by Kristin Anderson
I had a wonderful Easter dinner today with Jerry and Val Vagts, dear friends of mine, and Cathy Jenny. Val, Cathy and I went out to Oregon a few years ago to swim across the Columbia River and became good friends on the journey. We let Jerry be an honorary member of We Three.
After dinner we decided to play a card game. We were engrossed in it, but I finally said, “I really want to tell you about something when we take a break.” Of course that set off another kind of brake, and I told my story.
You know how much I depend on and credit the Holy Spirit for guidance and active involvement in my daily life, how she has even saved my life. Now, for the first time ever, I have experienced a strong nudging that I whole-heartedly resisted. ‘No, I really don’t want to,” I said. My excuse was that maybe the thought was not from Spirit, but instead was my own idea and not a good one.
It was early Palm Sunday at Nativity Lutheran in St. Anthony. I was enjoying their dramatization of the Passion story and the wonder of adults who worked at memorization and acting without scripts. In my churches I never asked for more than reading their assigned lines, all sitting on bar stools with scripts in their hands. Then I just knew, and I was correct, that the narrator would read the part about the cock crowing. When I shook hands with the pastor following the service he commented that they were going to tape a rooster’s crow, but hadn’t gotten it done. I could have done that. I should have done something. But my minor regret was more relief than guilt, as I drifted into conversation with someone else before I headed over to Gloria Dei.
Like trying to submerge a ball in a pool of water, I found the topic on my mind the entire 20 minute trip as I tried to figure out what was happening—not the first time I had a dialogue going in my mind about very small things, instead of immigrants or justice or homelessness.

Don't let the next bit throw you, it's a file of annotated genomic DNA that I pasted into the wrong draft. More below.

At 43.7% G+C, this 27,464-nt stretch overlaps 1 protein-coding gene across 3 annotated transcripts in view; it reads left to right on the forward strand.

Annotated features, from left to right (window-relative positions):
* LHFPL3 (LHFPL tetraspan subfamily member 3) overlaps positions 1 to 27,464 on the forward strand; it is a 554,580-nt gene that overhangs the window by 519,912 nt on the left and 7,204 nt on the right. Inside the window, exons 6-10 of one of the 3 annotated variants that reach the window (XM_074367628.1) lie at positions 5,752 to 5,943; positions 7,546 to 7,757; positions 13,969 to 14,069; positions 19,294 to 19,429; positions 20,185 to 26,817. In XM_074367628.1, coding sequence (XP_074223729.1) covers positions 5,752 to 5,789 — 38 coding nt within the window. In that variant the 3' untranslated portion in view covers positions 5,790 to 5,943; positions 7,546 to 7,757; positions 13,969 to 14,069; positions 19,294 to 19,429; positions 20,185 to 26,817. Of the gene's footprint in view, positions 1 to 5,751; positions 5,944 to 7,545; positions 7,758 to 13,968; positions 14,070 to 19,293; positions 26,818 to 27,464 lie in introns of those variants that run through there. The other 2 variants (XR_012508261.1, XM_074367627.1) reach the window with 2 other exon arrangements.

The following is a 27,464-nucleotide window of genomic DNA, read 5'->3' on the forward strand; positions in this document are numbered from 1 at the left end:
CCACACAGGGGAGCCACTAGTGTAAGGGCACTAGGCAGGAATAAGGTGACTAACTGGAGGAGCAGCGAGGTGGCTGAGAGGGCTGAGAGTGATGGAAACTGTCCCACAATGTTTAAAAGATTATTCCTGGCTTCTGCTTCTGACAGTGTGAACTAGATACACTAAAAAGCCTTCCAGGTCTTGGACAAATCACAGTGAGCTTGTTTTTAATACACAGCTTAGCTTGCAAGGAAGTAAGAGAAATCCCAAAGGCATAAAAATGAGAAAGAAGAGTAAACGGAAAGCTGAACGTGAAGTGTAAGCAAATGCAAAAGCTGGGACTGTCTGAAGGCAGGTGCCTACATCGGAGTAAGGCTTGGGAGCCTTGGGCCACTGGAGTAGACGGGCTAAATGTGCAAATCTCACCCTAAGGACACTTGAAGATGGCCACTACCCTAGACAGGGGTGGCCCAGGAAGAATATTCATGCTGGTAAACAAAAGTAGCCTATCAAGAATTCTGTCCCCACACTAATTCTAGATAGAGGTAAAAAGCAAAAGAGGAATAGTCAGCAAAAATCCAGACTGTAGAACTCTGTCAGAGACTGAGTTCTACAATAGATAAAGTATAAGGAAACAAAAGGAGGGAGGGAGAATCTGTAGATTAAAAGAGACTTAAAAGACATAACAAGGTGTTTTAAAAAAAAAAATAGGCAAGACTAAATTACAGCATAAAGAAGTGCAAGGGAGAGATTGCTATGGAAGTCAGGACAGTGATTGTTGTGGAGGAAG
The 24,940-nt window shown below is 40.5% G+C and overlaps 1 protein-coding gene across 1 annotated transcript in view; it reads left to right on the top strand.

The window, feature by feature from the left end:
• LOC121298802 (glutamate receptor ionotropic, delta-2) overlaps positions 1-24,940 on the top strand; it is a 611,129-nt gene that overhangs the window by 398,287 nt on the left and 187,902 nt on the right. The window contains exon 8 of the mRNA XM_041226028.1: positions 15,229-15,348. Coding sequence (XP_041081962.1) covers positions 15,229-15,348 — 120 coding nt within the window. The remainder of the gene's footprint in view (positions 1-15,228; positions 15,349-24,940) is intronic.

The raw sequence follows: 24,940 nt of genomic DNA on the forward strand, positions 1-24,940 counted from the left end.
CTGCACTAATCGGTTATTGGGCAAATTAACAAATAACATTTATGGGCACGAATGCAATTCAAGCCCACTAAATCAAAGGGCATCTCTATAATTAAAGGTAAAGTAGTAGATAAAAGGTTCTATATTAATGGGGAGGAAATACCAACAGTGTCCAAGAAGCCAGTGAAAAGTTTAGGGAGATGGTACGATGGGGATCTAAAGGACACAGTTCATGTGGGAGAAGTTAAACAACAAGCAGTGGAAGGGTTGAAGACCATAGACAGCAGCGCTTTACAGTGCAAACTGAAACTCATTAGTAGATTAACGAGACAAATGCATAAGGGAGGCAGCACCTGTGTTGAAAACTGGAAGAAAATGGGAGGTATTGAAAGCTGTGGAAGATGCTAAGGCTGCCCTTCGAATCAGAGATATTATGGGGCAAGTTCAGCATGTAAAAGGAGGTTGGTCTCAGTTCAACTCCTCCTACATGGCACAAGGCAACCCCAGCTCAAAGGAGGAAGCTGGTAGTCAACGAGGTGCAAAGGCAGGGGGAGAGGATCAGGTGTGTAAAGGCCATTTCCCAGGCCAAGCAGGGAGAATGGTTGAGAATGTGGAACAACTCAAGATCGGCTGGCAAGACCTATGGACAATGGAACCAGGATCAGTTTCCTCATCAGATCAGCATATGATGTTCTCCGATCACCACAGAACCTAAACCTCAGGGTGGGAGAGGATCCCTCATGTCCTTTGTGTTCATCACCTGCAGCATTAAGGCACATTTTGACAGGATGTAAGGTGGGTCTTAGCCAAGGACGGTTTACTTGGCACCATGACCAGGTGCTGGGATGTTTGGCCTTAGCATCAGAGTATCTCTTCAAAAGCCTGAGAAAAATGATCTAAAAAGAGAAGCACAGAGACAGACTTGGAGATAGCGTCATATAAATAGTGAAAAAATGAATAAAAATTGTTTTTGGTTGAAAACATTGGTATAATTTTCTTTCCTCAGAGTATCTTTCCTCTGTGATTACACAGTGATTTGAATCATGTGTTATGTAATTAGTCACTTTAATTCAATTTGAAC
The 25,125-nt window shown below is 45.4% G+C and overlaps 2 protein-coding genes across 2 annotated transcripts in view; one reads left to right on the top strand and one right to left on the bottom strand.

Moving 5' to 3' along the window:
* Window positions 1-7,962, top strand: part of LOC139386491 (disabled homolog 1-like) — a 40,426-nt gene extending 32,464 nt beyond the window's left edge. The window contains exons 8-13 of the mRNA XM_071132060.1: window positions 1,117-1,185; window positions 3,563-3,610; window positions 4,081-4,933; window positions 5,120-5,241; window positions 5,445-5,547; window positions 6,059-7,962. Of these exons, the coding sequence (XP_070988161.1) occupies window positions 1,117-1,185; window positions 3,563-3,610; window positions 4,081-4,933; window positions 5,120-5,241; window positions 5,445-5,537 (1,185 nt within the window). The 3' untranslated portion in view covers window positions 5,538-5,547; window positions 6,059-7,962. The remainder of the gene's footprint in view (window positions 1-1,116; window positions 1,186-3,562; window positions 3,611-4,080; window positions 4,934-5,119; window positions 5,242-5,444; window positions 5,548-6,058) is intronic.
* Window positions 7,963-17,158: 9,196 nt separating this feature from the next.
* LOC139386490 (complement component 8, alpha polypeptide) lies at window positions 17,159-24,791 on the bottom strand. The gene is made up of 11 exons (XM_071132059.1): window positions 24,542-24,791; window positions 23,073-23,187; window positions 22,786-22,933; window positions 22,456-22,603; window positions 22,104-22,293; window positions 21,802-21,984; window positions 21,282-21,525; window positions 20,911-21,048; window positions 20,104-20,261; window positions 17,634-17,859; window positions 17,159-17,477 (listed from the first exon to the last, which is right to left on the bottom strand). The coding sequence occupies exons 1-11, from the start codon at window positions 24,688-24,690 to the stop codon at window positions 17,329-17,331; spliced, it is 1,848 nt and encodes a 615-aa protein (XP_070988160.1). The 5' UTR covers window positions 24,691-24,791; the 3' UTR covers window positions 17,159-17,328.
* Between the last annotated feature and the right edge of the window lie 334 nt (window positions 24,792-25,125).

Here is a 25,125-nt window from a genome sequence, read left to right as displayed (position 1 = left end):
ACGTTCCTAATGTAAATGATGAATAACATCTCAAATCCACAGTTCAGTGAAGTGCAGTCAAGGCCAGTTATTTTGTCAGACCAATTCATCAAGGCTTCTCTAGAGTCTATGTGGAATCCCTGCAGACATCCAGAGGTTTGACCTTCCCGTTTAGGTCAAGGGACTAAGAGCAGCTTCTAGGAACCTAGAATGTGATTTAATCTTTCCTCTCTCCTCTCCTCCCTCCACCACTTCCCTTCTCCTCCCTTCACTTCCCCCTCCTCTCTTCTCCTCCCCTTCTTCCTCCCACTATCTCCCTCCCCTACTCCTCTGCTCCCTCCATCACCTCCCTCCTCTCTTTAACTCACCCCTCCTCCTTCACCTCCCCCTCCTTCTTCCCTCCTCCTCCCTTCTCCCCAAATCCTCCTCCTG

What is this? Why would this thing be brought to my attention? Was there someone in the congregation who needed to hear the rooster crow to bring to light his own journey? And it didn’t happen?
When I was an active pastor the crowing was always my line. The sound surprised everyone, even if they had heard it before, creeping up on us all until Wham! And we were hit by the story becoming our own. But I could not have done that today, unexpected, in a small, contained sanctuary. It’s too loud. I’m not a member. It would have been an unwarranted intrusion. I would have become the subject instead of Peter’s betrayal. Sorry, Spirit. I’m glad I didn’t raise my voice.
I hurried to get off 280, merge onto 94, and quickly scoot across three lanes to reach the exit to Snelling in time. The ball bounced back into view.
Next year I’ll let the pastors know I could become the early bird—even demonstrate if they want to hear my crow. How’s that, Spirit? No intrusion. Approval ahead of time. Unless not, but the church would be in control, not I.
Then again, would they realize the impact on the listeners? Would they understand how much easier it is for Peter to act his part when he’s reacting to Jesus’ prophecy being fulfilled instead of a narrator’s words?
I parked my Honda and entered Gloria Dei, realizing I’d think about this again next year. I joined the others gathered for the entrance and headed for the front to slip into a pew with a place for a single person, and sat back.
What! They’re doing a dramatization here, too? No, I really don’t want to. Maybe someone is already assigned to crow. Next year, I promise. What? I have to stop protesting or I’ll miss my second chance? Imagine how I will feel afterward if I miss the moment? But I haven’t practiced!
And Jerry said, “I just read about that on Facebook!”